With such obvious exceptions as adaptations, reinterpretations, or parables, one does not set out to tell a story that already has been told. This, of course, is especially true if the story has been told innumerable times, innumerable ways and over many years; if it is “one we all know,” so to speak. Or so this is what I would have said—indeed what I thought—up until a few short years ago. And notwithstanding this now disproved personal conviction, it is exactly what I inadvertently did while writing my first novel: I wrote a story you already know. I wrote a book I myself have read dozens of times. But it’s not my fault, dammit. It’s not like I had any choice. Allow me a short digression, and then I’ll make my point as concisely as possible, with perhaps a few ramblings and odd sidebars thrown in for no respectable reason.
As I’ve said, I did not set out to write a book telling a familiar tale. In fact, I didn’t set out to write a book at all. Oh, mind you I’d long wanted to—long made furtive starts and passing plans—but this thing that turned into the novel Three A.M.? That was just a short story. It was not until a few days after I started typing it out that I realized that at already 20,000 words and counting it was growing into a rather long short story. Soon after that I realized “Well… hey… looks like we got ourselves a novel here.” That was exciting. It really was. And a lot of other things that came after that were, too. But I’ll keep this step back brief and leave it there for now, the broad strokes of the novel’s “origin story” laying down sufficient color for me to return to my assertions above.
The fact is, I’ve come to realize, that there are only a few stories people really give a good goddamn about. Let me redefine that confining frame a bit: there are only a few themes people care about, and try as an author (or wandering minstrel or dancing shaman or anyone else with a story or two to tell) might to think up something truly new, he or she will fail. At least fail in finding the new theme, if not in telling a fine story. Beyond love and hate, victory or defeat, loss or gain or revelation and a few other sweeping terms (dozens, I’m sure, if we mine deep enough, but finite still!) what have we? We have but ways to tell of these constant themes; stories are little more than polishing a re-imagining of that which we have long sought to glean.
From the minutiae made epic by careful observation—take, for example, John Muir detailing every move of a Douglas squirrel in his seminal book The Mountains of California, a squirrel which he manages to make captivating!—to the epics which have lived with humanity for thousands of years—I’ll invoke The Odyssey as it’s low-hanging fruit—we read of struggle and perseverance leading to victory. From Aesop to Shakespeare we read of characters veritably choking on their own bitterness (think the “grapeless” Fox and Iago). And lovers, star-crossed or clear-eyed and everything in between, number too many in humanity’s collective literary canon for me to bother plucking an example, but I doubt you’ll be long in remembering various examples with common threads of yearning, lust, loss, etc.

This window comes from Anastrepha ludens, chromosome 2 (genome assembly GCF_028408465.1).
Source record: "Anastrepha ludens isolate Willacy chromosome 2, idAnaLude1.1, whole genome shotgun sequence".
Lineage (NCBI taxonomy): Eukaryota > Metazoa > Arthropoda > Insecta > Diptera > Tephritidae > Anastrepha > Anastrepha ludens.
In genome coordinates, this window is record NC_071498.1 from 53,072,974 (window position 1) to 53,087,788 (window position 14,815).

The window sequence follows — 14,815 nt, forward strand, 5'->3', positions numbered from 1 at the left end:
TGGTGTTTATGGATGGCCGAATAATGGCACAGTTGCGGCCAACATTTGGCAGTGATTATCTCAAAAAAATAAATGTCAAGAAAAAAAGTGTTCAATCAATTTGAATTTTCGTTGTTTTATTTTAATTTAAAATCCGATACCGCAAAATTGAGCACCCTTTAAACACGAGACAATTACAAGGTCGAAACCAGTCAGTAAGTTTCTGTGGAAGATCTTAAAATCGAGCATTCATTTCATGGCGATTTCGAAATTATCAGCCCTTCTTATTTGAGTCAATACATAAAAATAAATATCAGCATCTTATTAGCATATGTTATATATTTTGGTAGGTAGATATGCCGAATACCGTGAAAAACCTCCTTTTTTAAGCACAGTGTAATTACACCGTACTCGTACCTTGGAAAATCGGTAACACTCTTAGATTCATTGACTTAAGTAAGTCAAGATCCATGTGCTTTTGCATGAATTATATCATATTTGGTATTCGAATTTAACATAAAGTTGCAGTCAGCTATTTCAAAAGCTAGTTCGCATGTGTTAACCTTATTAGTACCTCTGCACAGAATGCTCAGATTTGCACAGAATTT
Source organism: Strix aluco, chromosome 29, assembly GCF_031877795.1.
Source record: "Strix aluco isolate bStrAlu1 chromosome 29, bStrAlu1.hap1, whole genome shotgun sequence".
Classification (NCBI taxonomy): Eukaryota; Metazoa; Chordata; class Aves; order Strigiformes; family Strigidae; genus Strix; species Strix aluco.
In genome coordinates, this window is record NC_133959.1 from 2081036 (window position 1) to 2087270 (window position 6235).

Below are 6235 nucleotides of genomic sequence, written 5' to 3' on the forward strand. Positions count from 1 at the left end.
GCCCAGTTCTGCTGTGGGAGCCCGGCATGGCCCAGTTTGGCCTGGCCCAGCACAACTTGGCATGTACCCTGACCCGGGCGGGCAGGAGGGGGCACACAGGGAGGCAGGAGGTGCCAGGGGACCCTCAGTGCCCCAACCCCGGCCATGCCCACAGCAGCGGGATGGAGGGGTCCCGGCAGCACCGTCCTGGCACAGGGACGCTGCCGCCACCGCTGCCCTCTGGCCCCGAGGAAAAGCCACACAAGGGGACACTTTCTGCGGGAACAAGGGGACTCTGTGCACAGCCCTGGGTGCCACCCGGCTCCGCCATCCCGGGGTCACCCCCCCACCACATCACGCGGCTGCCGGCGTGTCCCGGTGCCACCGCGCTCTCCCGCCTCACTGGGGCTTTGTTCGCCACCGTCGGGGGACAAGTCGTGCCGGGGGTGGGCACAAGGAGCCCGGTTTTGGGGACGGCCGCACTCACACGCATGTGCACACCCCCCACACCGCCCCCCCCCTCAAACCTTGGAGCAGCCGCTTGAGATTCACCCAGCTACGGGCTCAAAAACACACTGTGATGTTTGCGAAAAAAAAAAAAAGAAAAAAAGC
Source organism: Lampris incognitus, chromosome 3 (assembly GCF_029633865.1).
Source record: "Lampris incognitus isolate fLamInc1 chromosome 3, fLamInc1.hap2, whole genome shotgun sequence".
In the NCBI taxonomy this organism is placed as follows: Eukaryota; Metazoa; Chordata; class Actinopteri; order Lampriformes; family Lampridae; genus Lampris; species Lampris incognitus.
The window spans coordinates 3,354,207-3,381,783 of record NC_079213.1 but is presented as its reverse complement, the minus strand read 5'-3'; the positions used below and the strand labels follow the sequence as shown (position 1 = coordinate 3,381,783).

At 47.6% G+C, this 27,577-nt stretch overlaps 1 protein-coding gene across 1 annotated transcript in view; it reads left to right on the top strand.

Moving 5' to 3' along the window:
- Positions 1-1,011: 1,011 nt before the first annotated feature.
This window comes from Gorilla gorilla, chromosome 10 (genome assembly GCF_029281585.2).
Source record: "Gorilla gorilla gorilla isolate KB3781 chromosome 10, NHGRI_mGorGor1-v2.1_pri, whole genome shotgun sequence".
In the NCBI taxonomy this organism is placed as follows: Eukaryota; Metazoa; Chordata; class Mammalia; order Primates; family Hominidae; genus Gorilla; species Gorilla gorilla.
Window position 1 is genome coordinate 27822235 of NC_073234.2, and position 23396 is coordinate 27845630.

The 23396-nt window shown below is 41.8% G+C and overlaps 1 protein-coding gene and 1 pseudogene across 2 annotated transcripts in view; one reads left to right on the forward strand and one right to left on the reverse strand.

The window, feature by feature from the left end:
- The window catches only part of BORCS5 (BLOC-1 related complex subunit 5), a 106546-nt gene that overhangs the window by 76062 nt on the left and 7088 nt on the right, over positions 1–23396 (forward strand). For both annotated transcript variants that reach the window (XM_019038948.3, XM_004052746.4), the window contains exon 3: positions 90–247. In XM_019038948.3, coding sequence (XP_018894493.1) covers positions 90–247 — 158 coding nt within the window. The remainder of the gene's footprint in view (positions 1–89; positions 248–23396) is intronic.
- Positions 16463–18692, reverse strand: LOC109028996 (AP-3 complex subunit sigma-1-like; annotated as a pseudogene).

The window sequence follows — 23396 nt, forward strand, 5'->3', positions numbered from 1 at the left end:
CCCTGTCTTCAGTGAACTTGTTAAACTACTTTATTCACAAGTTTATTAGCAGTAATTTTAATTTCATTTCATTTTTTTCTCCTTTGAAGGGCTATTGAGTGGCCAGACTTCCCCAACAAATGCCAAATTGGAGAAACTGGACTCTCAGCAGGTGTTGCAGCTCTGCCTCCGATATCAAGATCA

And then, in my first novel, my wholly original piece of creativity, dreamed up solely in my head and written out by these same two hands now typing away, we find… well, let’s see:
• The Hero, in this case one who tries to “Refuse the Call” (indeed, almost the anti-hero)
• The Siren, who draws him in
• The Guide, who gives the hero wisdom and direction; moral validation
• Villain(s)… of course
• And finally: The Hero as Redeemer… Out of the Void… Departure… etc.
And on it goes. On I went. But, like I said, it’s not my fault: I didn’t know that every story told or yet to come is but one more crack at peeling back the wraps that bind the universal themes; the unending struggle to both reflect on and live life in the same instant. After all, isn’t that the only reason we need stories? To make sense of that which we cannot objectively view while passing through it? Humor, drama, satire, etc.—these are all but lenses to focus the mind. We search for myriad lenses and hapless folks like me seek to provide a new one now and then, but always it is merely a new lens, never a new thing focalized, really. (Implicit within these assertions is the idea that diversion, such as by comedy, is not at all without merit and is in fact at times necessary.)